With organisations facing multiple transformation projects at once, the pressure can lead to productivity and engagement lapses, or ultimately, the failure of the strategy. Mitigating this requires a holistic organisational vision to manage change, balanced with a front-line perspective.
Conducting any change program can be complex – but even more so when many are occurring at once, with immense speed and urgency. As companies strive to cement their relevance and resilience in a digital, disruptive and global future, this scenario is increasingly common. Technology implementation, restructuring of roles, divisional mergers and establishing global workforces are all competing for time and attention.
Stefanie Bradley, Partner, People & Change, KPMG, says the frequency, number, size and importance of change programs all continue to increase.
“Market pressures, economic realities and new business opportunities both within and outside an organisation can create a need for change and a new way of doing business,” she says.
While it is positive that organsiations have their eye on the future and are changing to survive, Bradley says there are too many examples of poorly managed transformations that are impacting productivity and staff engagement. 'Change fatigue' is felt heavily – and amid the war for talent, disgruntled employees will move on.
“Every organisation, from banking to energy to government, have stakeholder groups that are being impacted in multiple ways. Change fatigue and productivity dips occur when change is not managed well. When you are hitting your organisations left, right and centre, and there is no good sequencing of change," she says.
Bradley says the key is to conduct a holistic, well sequenced change program, backed by analytics that show where the biggest impacts will be felt.
"The objective should be to identify and address the ‘people issues’ and the risks of change, thereby ensuring a successful implementation or transition," she says.
Countless change programs are led by a project manager, with the goal of implementing the change against the clock and keeping costs in check. However Catia Davim, Partner, People & Change, KPMG says time and budget should be balanced with a more holistic view of the market and the organisation.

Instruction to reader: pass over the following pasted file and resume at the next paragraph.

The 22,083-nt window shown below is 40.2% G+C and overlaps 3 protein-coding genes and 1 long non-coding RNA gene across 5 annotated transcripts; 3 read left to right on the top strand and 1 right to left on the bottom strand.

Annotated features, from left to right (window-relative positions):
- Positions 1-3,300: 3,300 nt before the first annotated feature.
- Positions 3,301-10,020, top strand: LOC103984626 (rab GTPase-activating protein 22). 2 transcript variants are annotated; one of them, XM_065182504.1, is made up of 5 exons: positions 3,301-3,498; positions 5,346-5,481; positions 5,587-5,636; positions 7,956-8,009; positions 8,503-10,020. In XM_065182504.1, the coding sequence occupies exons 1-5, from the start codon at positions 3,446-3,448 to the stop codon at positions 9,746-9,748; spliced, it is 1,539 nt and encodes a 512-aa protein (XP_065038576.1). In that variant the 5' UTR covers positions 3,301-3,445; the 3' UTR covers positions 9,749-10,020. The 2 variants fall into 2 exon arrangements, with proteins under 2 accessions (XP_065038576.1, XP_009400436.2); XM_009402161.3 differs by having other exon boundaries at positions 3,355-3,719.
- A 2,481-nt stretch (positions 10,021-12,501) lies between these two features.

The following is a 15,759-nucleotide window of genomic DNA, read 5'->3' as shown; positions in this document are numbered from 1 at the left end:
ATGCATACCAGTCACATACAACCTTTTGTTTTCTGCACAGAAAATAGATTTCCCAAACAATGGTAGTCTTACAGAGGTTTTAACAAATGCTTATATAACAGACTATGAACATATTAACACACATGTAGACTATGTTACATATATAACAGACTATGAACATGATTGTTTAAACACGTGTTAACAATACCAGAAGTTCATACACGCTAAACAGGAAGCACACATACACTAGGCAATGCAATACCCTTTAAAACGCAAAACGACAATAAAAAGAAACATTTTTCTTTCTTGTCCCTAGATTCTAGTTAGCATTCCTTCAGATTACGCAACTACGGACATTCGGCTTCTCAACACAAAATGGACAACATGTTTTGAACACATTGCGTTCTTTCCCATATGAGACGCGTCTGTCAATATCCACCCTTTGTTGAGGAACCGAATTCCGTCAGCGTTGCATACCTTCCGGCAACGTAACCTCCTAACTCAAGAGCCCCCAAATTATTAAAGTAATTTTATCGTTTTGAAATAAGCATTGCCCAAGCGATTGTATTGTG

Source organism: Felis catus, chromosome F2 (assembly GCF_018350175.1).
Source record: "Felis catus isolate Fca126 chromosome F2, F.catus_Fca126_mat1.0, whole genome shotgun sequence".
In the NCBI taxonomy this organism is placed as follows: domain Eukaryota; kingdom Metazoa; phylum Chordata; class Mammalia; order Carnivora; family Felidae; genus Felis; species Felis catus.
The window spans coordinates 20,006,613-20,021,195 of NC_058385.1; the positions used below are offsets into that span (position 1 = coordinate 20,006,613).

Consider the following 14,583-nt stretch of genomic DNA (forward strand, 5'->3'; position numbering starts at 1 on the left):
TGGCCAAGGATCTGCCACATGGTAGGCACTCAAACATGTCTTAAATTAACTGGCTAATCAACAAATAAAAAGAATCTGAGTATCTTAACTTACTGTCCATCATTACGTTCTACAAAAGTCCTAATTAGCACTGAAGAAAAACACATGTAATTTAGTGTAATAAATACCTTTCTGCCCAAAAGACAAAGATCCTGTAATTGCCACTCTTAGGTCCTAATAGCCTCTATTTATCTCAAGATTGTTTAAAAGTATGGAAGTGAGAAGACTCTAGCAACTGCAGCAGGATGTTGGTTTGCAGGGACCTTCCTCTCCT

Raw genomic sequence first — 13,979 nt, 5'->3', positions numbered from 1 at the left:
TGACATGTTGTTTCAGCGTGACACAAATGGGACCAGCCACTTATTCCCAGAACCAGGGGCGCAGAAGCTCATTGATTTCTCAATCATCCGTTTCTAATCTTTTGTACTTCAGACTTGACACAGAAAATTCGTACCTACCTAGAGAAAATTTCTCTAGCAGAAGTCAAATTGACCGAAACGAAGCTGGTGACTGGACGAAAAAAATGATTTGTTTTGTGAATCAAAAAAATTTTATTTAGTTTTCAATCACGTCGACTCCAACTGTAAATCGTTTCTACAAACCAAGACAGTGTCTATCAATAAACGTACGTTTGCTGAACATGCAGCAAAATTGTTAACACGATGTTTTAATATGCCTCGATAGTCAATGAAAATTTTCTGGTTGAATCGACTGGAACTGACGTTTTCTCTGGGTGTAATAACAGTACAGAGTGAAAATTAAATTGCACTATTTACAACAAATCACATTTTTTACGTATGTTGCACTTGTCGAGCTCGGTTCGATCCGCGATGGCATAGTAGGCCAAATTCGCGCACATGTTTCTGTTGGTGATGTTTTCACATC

"Many project leaders are trying to 'push down' initiatives through the business, because they need to respond to changes in the market, and are not really looking 'bottom up' to how the stakeholders are being impacted," she says.
To avoid this, she says an overall 'transformation architect' should have a holistic view.
“They can look at the whole picture of what is going on, and see how the pieces are coming together in a way that will enable stakeholder engagement and proper implementation. This counters the idea of pushing down a project through the lens of 'on time, on budget'.”
Davim assisted one corporation that had 78 change initiatives underway, with 26 labeled as a priority. Without a holistic view, she says situations like this are "impossible to manage".
“Instead of looking top down, you should look bottom up. How are specific divisions impacted by what you are trying to achieve? This can help you make decisions to advance or delay projects according to those impacts,” she says.
Davim adds that some change managers can be reluctant to engage the business, for fear it could slow a project.
"Unfortunately that 'deliver on time on budget' mindset can be seen as more important than the realised benefits," she says.
Productivity can be one of the biggest victims of a change program, especially if too much pressure is placed on a particular function or team.
“If you have front-line staff that need to be trained for more than one change project, and they need to be pulled out of customer service for training, you can struggle from a productivity point of view," Davim says.
Bradley says engaging with data and analytics capabilities can help with this prioritisation and productivity challenge.
"Analytics can go into the heart of what has to happen, when and by who, and link the program roll out to the overall change roll out. You can look at the 'heat map'. You can see where effort must go to mitigate the greatest risks,” she says.
The sequencing and timing of change must also be considered within the context of key activities and external influences.
"You wouldn’t roll out a change program that influenced finance at the end of financial year, or on an asset that is going through a safety review, or in an organisation that is going to be hit politically around some sensitive topics," Bradley says.
In addition to planning and prioritisation, clear communication is essential. This can help mitigate a post-change productivity dip, common when people don't understand how to operate in a new way.
"You want to manage how deep and how long it goes,” Bradley says. “Good change management will deliver 'just in time' training, and ensure that people have the right support at the right time when a new system, process or operating models go live."
On site, accessible support is essential, along with explaining the fundamentals such as: what is new, what is different, who do I report to, and what is expected of me? This will keep people focused on the positives.
“If you don’t invest in ensuring that people understand this new way of working, they will revert to the old way, and your investment is not realised,” Bradley says.
To keep employees motivated and productivity high through change, it's essential to tap into the unique motivations of an increasingly diverse workforce. We explore how in Employee engagement and motivation in disruption.
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